Gear Ratios is the classic "how long is a piece of string" question.
I prefer a compact chainset, 50-34 on the front and a 12-27 cassette on the back. This gives me a great spinning gear, flicking betwen the 23, 25, and the 27 on the back depending on the gradient. Triples are good offering good bale out gears when the going gets really tough but I find the middle ring is usually a 42 and not much use on the hill so it tends to be the Granny Ring all the way from St Esteve. The standard double set up of 53/52 - 39 is fine if you are feeling fit and are a natural climber.
You will hear horror stories about the weather conditions on the Ventoux, notably the 2000 Etape du tour which was cut short because of cold and hypothermic riders collapsing after Chalet Reynard. Indeed I have seen people blown off the tarmac and onto the rocks at the side of the road on more than one occasion. However, these conditions are rare and not the norm like most people will have you believe. The same can be said of the heat. This year in July 35 degrees was not uncommon in the forest. This can easily be avoided by an early start. Simple, get to Bedoin for 8am and you'll be fine.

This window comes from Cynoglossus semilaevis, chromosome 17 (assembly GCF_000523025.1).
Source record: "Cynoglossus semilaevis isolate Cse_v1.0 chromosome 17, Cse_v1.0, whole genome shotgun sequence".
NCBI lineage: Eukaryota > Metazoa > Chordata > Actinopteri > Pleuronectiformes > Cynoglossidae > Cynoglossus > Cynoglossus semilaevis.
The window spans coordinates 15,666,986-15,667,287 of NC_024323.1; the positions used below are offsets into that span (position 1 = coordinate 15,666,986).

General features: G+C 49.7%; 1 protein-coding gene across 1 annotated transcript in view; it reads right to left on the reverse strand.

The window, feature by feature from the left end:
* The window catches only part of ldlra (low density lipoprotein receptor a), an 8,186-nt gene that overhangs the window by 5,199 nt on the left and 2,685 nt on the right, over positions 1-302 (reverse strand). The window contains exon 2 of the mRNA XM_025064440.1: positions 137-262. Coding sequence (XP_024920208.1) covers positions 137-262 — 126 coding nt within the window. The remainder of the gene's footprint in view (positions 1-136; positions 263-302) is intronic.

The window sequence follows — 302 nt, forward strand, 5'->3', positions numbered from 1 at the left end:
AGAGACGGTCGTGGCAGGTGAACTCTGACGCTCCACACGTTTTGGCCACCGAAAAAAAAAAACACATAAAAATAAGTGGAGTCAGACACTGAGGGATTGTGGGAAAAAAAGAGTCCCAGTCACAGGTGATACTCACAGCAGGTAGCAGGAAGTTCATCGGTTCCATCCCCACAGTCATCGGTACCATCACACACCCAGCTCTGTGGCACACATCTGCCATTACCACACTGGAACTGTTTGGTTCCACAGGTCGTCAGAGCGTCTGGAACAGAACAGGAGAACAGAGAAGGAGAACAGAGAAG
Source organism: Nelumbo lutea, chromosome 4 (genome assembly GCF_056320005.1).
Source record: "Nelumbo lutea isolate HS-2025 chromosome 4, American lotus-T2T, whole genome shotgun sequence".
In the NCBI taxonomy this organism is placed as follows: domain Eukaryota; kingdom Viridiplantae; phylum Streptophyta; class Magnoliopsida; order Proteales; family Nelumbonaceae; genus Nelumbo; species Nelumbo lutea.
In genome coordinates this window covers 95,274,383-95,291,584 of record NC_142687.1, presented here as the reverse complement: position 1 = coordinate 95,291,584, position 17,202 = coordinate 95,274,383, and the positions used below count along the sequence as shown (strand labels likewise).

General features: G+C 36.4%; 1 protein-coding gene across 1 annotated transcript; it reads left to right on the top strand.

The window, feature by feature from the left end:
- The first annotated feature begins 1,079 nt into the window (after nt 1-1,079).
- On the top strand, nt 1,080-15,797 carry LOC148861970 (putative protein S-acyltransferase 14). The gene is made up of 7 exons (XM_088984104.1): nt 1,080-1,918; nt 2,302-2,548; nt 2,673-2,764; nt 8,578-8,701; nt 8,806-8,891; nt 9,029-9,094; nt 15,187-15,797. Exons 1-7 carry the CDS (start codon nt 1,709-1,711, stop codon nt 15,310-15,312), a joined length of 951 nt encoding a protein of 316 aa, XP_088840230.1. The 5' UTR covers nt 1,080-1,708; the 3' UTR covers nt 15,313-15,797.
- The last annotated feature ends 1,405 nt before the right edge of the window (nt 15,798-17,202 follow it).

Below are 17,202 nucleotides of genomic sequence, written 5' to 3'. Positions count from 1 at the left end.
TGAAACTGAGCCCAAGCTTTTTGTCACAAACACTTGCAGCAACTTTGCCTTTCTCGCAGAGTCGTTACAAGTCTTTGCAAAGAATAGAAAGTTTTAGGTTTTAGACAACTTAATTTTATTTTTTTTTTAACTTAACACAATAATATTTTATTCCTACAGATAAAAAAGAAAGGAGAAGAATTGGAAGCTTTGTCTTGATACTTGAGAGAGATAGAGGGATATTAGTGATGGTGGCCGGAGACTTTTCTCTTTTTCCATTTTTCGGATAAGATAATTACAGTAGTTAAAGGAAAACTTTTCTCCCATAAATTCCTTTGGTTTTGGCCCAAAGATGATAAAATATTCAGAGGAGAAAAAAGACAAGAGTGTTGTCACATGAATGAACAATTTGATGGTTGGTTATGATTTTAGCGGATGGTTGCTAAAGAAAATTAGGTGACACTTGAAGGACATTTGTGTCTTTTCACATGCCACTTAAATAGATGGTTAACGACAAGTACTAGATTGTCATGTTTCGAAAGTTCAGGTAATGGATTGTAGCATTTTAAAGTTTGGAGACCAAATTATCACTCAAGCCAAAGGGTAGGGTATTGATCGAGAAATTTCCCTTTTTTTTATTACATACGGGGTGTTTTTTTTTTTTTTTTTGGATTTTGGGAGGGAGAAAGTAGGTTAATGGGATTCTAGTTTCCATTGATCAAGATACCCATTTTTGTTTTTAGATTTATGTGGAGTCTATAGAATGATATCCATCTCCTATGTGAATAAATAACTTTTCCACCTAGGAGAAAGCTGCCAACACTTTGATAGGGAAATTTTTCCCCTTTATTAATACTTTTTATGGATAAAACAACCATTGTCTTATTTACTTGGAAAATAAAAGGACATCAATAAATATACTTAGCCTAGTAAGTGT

If you are riding into the red during the first 30 minutes of the climb the chances are you'll blow well before the top. Remember the Golden Rule is not to jump on a wheel. You will pass people and people will pass you.
Ride at your own pace!
Breaking the ascent into stages is also a good idea. There are three distinct sections on the climb out of Bedoin.
The first 5.5km average just 4%.
The section from St Esteve to Chalet Reynard is the infamous climb through the forest, 9.5km of 8, 9 & 10%.
The last 6km are easier and psychologically when you reach the cafe you have broken the back of the climb. Remember though that the last 1.5km after the Simpson Memorial kick back up to 10%.